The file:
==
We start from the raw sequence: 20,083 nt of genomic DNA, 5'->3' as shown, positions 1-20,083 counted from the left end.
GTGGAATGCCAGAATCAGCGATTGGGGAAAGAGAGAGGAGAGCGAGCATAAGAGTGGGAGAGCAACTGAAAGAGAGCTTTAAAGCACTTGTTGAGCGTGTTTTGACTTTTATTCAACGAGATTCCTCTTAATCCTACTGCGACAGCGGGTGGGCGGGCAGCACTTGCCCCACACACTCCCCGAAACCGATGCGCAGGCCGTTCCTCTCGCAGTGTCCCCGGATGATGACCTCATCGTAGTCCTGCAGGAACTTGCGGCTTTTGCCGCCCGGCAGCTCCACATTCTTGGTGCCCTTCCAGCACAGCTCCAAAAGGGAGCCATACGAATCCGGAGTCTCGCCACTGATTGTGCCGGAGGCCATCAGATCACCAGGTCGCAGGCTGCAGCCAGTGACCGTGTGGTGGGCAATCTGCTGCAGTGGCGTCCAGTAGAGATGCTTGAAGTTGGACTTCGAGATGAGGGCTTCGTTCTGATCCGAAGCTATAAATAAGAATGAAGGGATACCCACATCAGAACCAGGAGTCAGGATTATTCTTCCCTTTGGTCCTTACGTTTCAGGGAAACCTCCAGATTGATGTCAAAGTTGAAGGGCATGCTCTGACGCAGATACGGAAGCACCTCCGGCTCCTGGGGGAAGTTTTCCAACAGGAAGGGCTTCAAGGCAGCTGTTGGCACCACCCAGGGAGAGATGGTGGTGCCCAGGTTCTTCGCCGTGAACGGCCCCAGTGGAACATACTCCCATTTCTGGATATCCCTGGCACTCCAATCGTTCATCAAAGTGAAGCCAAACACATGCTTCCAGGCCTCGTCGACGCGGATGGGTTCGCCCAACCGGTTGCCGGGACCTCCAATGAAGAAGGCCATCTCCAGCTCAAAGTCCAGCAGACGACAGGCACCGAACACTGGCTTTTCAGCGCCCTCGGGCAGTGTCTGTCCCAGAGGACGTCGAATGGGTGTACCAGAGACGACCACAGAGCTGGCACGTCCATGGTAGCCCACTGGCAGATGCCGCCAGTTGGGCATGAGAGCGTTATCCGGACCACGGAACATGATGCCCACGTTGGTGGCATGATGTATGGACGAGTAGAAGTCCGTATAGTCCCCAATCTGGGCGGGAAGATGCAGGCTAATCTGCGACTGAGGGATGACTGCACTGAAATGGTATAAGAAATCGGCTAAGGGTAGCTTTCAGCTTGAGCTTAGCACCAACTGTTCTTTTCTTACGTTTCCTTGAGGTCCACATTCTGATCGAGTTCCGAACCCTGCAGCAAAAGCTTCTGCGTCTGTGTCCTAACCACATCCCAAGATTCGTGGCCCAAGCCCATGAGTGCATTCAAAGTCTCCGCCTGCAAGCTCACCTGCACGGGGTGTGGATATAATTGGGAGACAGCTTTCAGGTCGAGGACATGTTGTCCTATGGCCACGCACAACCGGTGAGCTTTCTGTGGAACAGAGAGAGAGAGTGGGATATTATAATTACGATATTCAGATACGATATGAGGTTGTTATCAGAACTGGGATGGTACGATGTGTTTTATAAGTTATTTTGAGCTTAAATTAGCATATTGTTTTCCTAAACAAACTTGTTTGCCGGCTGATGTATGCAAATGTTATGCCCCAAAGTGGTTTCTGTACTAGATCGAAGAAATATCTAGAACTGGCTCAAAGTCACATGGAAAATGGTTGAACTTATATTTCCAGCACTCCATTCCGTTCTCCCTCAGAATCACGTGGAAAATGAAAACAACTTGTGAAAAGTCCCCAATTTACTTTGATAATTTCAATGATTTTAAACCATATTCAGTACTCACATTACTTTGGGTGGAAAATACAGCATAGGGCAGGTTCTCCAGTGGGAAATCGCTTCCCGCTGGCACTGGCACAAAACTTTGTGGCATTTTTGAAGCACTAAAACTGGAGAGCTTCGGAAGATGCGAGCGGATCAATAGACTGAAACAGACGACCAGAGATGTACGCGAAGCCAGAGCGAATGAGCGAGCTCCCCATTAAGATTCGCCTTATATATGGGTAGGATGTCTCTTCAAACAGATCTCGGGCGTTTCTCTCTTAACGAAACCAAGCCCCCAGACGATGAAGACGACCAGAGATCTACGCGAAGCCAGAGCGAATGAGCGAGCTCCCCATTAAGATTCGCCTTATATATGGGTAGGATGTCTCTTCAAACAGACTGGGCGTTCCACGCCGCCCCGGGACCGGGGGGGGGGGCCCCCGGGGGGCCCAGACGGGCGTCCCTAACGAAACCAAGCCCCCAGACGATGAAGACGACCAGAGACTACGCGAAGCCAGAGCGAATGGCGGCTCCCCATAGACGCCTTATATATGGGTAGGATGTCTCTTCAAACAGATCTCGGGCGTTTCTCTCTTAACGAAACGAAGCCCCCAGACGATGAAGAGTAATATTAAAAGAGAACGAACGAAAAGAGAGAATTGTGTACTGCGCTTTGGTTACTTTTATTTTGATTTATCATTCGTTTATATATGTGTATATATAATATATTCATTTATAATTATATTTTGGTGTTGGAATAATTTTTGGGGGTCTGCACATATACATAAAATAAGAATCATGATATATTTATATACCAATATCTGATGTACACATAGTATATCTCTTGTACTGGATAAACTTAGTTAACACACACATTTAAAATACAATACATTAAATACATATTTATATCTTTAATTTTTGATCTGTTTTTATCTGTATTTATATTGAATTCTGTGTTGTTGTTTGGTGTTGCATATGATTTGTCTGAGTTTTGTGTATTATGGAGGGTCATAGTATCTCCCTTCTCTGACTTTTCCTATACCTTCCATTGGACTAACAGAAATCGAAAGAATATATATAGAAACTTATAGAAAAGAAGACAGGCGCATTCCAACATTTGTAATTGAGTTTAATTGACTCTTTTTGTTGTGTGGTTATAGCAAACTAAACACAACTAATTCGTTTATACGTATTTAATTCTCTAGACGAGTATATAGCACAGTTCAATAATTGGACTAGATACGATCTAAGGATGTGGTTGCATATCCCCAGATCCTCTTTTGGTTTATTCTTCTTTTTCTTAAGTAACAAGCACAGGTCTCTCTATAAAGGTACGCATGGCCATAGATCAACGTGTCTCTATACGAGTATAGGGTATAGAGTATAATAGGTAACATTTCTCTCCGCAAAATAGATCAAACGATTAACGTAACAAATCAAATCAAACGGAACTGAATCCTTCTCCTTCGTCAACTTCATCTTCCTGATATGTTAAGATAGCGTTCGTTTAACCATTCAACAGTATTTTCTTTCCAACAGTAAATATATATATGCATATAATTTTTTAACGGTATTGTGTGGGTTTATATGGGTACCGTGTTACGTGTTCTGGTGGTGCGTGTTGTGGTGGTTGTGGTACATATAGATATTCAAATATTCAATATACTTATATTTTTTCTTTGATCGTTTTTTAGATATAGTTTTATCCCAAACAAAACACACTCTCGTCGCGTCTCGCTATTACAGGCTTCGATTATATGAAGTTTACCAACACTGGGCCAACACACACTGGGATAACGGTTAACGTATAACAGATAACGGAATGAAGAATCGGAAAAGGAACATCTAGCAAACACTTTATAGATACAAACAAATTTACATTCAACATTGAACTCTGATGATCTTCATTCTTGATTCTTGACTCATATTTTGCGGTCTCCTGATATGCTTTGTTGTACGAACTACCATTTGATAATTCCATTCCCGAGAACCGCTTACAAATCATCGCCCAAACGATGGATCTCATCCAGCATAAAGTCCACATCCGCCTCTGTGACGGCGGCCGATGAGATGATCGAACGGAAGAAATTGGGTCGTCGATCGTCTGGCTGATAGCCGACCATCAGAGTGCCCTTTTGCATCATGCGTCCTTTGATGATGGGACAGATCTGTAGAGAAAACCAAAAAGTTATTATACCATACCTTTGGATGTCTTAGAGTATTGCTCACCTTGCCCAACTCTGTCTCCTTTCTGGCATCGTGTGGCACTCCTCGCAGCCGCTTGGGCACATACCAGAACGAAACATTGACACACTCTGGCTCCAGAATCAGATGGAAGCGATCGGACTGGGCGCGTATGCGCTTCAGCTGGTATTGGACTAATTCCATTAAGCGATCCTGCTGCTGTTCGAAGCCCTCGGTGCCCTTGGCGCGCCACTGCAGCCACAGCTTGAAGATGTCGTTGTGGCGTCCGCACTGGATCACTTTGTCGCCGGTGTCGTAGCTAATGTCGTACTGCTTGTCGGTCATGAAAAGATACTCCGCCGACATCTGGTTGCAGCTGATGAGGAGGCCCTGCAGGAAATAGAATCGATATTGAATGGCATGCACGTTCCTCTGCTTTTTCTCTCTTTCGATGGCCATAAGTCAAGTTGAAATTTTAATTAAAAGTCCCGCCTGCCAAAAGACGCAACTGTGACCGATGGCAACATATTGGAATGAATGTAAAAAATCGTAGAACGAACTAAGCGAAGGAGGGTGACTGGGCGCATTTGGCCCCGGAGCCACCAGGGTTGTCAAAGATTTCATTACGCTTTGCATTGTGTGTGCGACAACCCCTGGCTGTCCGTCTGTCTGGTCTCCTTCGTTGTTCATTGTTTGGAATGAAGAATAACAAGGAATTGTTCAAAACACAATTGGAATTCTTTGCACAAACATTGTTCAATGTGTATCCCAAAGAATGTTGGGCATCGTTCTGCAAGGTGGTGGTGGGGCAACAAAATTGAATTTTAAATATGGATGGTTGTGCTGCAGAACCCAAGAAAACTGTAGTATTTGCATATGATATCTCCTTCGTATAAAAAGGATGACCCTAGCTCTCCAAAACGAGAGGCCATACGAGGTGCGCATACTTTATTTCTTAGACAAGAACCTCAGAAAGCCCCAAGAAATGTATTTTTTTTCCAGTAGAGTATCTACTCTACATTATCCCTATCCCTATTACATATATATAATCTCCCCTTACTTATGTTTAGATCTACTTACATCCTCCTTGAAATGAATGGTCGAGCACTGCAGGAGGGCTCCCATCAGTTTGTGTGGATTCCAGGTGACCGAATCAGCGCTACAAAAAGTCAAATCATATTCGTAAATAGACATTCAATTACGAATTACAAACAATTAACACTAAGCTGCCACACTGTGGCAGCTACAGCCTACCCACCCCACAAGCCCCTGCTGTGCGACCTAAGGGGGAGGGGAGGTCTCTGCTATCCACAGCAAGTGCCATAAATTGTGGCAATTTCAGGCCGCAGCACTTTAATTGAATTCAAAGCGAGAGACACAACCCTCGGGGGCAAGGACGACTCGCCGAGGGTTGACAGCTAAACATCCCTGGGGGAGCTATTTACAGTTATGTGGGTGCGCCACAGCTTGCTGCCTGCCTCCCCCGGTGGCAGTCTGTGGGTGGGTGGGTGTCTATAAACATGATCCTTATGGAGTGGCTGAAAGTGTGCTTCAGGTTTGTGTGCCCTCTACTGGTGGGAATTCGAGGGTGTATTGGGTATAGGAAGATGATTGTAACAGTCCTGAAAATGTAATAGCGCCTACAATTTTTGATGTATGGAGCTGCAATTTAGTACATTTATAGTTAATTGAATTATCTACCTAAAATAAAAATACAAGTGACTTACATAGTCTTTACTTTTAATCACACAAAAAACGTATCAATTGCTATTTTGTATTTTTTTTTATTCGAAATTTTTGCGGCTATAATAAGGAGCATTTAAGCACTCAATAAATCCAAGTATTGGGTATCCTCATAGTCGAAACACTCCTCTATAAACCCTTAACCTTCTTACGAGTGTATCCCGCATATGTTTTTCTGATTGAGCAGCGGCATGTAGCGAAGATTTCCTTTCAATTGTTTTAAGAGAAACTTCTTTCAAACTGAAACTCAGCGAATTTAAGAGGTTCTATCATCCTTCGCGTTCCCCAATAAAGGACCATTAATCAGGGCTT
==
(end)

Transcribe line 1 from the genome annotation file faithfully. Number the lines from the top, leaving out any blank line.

We start from the raw sequence: 20,083 nt of genomic DNA, 5'->3' as shown, positions 1-20,083 counted from the left end.